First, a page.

Day #9 with Cloud Workflows: deploying and executing workflows from the command-line
So far, in this series on Cloud Workflows, we’ve only used the Google Cloud Console UI to manage our workflow definitions, and their executions. But it’s also possible to deploy new definitions and update existing ones from the command-line, using the GCloud SDK. Let’s see how to do that!
If you don’t already have an existing service account, you should create one following these instructions. I’m going to use the workflow-sa service account I created for the purpose of this demonstration.
Our workflow definition is a simple “hello world” like the one we created for day #1 of our exploration of Google Cloud Workflows:
To deploy this workflow definition, we’ll launch the following gcloud command, specifying the name of our workflow, passing the local source definition, and the service account:
You can also add labels with the --labels flag, and a description with the --description flag, just like in the Google Cloud Console UI.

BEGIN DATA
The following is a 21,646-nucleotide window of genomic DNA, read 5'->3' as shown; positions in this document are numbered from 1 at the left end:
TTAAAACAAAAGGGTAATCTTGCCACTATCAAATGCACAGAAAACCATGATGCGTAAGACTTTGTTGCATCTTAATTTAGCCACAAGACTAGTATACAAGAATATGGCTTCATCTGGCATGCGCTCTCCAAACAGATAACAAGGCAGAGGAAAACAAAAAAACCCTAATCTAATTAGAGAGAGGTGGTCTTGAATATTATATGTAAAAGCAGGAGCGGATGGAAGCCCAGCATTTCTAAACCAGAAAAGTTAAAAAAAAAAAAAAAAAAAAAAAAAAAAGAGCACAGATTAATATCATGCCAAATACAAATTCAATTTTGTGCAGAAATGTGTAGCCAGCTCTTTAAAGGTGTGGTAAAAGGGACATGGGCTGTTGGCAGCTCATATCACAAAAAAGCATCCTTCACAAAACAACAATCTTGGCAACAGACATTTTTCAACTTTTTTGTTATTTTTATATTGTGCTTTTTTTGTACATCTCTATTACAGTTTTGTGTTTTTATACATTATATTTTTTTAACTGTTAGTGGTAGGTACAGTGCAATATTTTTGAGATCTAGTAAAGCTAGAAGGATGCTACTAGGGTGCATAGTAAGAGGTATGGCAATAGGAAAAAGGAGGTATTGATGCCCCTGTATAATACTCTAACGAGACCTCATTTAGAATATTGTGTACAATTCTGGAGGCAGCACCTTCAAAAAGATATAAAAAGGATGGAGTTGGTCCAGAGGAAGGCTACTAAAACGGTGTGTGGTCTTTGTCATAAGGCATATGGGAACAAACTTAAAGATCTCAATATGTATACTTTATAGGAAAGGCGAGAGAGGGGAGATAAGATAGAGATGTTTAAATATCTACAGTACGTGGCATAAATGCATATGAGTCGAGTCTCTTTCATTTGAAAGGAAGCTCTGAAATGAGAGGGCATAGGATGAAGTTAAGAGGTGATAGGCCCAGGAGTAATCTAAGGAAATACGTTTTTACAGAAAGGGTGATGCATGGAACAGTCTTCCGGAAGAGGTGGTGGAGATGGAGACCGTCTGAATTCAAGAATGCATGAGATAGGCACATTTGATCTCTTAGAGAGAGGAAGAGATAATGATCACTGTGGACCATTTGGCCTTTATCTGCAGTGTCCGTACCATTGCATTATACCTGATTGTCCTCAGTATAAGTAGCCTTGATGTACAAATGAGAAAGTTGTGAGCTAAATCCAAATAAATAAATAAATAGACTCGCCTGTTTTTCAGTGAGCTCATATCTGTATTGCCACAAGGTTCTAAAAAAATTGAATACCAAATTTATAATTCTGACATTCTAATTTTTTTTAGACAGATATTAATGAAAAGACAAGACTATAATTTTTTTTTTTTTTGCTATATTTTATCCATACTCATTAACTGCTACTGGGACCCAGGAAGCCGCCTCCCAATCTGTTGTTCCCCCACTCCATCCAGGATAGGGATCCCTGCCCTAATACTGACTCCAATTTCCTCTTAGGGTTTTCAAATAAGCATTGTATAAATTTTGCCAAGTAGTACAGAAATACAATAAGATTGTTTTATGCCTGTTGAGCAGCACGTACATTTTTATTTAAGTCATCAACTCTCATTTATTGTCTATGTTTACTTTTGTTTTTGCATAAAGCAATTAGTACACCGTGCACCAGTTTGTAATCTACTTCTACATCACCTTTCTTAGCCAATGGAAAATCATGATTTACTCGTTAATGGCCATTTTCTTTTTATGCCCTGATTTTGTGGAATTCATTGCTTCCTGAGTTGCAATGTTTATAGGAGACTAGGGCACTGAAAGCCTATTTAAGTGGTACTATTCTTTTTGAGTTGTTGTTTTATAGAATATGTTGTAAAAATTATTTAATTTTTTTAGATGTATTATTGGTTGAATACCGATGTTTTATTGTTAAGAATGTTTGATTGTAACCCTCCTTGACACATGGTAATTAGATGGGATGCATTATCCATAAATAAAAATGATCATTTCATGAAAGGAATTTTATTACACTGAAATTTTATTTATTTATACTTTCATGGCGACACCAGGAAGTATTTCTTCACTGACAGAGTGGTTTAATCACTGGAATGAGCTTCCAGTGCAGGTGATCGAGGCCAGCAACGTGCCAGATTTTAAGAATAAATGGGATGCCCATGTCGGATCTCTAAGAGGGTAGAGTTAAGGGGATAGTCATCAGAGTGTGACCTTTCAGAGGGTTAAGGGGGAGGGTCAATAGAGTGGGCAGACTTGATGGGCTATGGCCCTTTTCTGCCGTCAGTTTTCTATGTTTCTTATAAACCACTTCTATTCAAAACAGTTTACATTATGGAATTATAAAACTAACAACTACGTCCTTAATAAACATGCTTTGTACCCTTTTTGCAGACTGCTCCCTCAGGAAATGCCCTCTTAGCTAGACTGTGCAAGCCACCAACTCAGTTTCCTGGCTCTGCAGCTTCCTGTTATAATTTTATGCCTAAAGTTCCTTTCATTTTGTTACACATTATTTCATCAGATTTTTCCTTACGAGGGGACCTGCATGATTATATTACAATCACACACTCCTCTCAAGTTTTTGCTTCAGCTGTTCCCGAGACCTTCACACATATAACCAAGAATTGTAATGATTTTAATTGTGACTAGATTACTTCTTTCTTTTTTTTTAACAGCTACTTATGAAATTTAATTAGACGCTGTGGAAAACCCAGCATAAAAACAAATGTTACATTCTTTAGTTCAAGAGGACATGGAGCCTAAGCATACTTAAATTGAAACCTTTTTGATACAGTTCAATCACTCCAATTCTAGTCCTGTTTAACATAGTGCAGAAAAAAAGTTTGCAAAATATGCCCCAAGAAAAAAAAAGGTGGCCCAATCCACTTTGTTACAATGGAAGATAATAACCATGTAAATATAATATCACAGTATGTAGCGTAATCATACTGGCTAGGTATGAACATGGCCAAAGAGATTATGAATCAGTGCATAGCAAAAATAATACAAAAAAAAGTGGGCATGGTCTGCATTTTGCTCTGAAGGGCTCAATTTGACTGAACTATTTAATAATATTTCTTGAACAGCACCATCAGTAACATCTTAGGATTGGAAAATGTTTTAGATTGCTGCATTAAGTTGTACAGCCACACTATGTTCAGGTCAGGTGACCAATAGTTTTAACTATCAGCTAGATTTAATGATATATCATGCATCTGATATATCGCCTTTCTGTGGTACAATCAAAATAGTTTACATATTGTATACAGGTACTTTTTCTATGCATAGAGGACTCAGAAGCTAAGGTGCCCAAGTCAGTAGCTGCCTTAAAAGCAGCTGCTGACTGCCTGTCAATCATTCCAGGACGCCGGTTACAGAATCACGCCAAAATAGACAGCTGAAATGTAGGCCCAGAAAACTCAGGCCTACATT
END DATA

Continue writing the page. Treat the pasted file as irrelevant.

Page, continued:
If you want to update the workflow definition, this is also the same command to invoke, passing the new version of your definition file.
Time to create an execution of our workflow!
You will see an output similar to this:
Our workflow being very simple, it executed and completed right away, hence why you see the result string (our Hello from gcloud! message), as well as the state as SUCCEEDED. However, workflows often take longer to execute, consisting of many steps. If the workflow hasn’t yet completed, you’ll see its status as ACTIVE instead, or potentially FAILED if something went wrong.
When the workflow takes a long time to complete, you can check the status of the last execution from your shell session with:
If you want to know about the ongoing workflow executions:
It’ll give you a list of operation IDs for those ongoing executions. You can then inspect a particular one with:
There are other operations on executions, to wait for an execution to finish, or even cancel an ongoing, unfinished execution.
You can learn more about workflow execution in the documentation. And in some upcoming episodes, we’ll also have a look at how to create workflow executions from client libraries, and from the Cloud Workflows REST API.